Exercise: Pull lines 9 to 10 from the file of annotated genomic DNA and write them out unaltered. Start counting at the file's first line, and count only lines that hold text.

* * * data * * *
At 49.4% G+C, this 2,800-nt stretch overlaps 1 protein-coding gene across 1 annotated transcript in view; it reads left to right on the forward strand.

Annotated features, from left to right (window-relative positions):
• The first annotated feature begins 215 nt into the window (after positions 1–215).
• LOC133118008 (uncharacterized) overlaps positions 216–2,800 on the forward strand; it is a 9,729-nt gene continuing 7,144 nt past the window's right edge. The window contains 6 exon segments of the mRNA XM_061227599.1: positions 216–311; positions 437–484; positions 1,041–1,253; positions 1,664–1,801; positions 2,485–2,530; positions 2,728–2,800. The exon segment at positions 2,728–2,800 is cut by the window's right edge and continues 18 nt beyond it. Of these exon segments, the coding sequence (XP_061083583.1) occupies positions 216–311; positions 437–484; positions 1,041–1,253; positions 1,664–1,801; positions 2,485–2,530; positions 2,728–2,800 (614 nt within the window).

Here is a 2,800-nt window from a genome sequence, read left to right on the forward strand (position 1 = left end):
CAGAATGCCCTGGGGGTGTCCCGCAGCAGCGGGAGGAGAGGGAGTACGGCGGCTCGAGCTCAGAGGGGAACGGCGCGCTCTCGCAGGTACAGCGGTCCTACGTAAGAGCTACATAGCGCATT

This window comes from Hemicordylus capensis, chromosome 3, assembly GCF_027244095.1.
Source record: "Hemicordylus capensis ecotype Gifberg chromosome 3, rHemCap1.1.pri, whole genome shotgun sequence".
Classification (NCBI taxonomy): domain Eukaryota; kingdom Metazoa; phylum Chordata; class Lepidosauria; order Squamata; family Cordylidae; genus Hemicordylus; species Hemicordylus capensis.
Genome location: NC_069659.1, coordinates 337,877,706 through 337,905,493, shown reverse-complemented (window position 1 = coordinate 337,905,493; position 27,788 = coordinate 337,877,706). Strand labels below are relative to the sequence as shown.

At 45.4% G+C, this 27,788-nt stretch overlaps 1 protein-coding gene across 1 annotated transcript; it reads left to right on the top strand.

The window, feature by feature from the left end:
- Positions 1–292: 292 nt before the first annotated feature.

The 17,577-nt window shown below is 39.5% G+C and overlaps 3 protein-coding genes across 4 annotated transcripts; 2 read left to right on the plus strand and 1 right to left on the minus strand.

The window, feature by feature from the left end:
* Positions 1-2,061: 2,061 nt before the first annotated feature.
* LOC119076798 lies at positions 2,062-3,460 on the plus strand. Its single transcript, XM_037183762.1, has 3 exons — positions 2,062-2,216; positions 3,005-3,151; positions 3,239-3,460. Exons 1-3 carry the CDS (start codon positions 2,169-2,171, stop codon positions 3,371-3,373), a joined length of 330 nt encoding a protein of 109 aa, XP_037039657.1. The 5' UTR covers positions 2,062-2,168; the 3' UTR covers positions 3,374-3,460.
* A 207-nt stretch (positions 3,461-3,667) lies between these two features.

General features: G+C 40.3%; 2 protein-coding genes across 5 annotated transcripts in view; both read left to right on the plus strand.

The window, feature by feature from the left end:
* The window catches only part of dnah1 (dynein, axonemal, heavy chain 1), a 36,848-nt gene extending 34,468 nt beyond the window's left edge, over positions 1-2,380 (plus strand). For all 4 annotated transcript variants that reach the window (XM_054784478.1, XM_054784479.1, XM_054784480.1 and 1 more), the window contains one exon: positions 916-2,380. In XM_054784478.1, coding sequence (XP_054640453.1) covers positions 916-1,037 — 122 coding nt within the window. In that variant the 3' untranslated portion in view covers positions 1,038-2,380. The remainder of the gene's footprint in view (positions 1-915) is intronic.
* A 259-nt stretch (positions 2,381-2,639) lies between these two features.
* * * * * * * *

Classification (NCBI taxonomy): domain Eukaryota; kingdom Metazoa; phylum Chordata; class Lepidosauria; order Squamata; family Cordylidae; genus Hemicordylus; species Hemicordylus capensis.
Genome location: NC_069659.1, coordinates 337,877,706 through 337,905,493, shown reverse-complemented (window position 1 = coordinate 337,905,493; position 27,788 = coordinate 337,877,706). Strand labels below are relative to the sequence as shown.